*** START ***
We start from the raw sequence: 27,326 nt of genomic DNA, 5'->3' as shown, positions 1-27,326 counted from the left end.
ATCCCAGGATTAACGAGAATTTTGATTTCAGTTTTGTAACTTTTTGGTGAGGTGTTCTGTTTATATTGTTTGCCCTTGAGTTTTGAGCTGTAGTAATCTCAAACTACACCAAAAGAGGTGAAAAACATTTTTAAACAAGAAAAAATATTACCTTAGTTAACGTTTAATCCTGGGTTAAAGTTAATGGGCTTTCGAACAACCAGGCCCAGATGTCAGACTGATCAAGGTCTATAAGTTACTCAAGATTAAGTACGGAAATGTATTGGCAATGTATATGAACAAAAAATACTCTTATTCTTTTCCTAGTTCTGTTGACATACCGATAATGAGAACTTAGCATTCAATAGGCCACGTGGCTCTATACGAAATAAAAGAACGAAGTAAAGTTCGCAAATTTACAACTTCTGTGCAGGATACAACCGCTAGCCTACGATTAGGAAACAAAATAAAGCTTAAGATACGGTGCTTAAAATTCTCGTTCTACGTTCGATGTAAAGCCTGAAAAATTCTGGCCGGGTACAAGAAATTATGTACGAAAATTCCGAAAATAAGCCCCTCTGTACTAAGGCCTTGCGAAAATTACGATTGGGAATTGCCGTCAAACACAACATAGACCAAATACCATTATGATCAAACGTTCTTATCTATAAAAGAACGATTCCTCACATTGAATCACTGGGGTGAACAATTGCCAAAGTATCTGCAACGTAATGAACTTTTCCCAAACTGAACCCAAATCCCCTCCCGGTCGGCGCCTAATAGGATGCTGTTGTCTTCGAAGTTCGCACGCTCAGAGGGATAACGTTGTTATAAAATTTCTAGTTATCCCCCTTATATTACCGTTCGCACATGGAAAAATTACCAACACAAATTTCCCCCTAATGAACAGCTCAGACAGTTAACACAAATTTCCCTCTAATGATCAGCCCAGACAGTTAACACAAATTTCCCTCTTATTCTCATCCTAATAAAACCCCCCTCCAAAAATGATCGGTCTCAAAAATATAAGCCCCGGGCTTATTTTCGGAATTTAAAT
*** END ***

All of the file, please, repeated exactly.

We start from the raw sequence: 27,326 nt of genomic DNA, 5'->3' as shown, positions 1-27,326 counted from the left end.
ATCCCAGGATTAACGAGAATTTTGATTTCAGTTTTGTAACTTTTTGGTGAGGTGTTCTGTTTATATTGTTTGCCCTTGAGTTTTGAGCTGTAGTAATCTCAAACTACACCAAAAGAGGTGAAAAACATTTTTAAACAAGAAAAAATATTACCTTAGTTAACGTTTAATCCTGGGTTAAAGTTAATGGGCTTTCGAACAACCAGGCCCAGATGTCAGACTGATCAAGGTCTATAAGTTACTCAAGATTAAGTACGGAAATGTATTGGCAATGTATATGAACAAAAAATACTCTTATTCTTTTCCTAGTTCTGTTGACATACCGATAATGAGAACTTAGCATTCAATAGGCCACGTGGCTCTATACGAAATAAAAGAACGAAGTAAAGTTCGCAAATTTACAACTTCTGTGCAGGATACAACCGCTAGCCTACGATTAGGAAACAAAATAAAGCTTAAGATACGGTGCTTAAAATTCTCGTTCTACGTTCGATGTAAAGCCTGAAAAATTCTGGCCGGGTACAAGAAATTATGTACGAAAATTCCGAAAATAAGCCCCTCTGTACTAAGGCCTTGCGAAAATTACGATTGGGAATTGCCGTCAAACACAACATAGACCAAATACCATTATGATCAAACGTTCTTATCTATAAAAGAACGATTCCTCACATTGAATCACTGGGGTGAACAATTGCCAAAGTATCTGCAACGTAATGAACTTTTCCCAAACTGAACCCAAATCCCCTCCCGGTCGGCGCCTAATAGGATGCTGTTGTCTTCGAAGTTCGCACGCTCAGAGGGATAACGTTGTTATAAAATTTCTAGTTATCCCCCTTATATTACCGTTCGCACATGGAAAAATTACCAACACAAATTTCCCCCTAATGAACAGCTCAGACAGTTAACACAAATTTCCCTCTAATGATCAGCCCAGACAGTTAACACAAATTTCCCTCTTATTCTCATCCTAATAAAACCCCCCTCCAAAAATGATCGGTCTCAAAAATATAAGCCCCGGGCTTATTTTCGGAATTTAAAT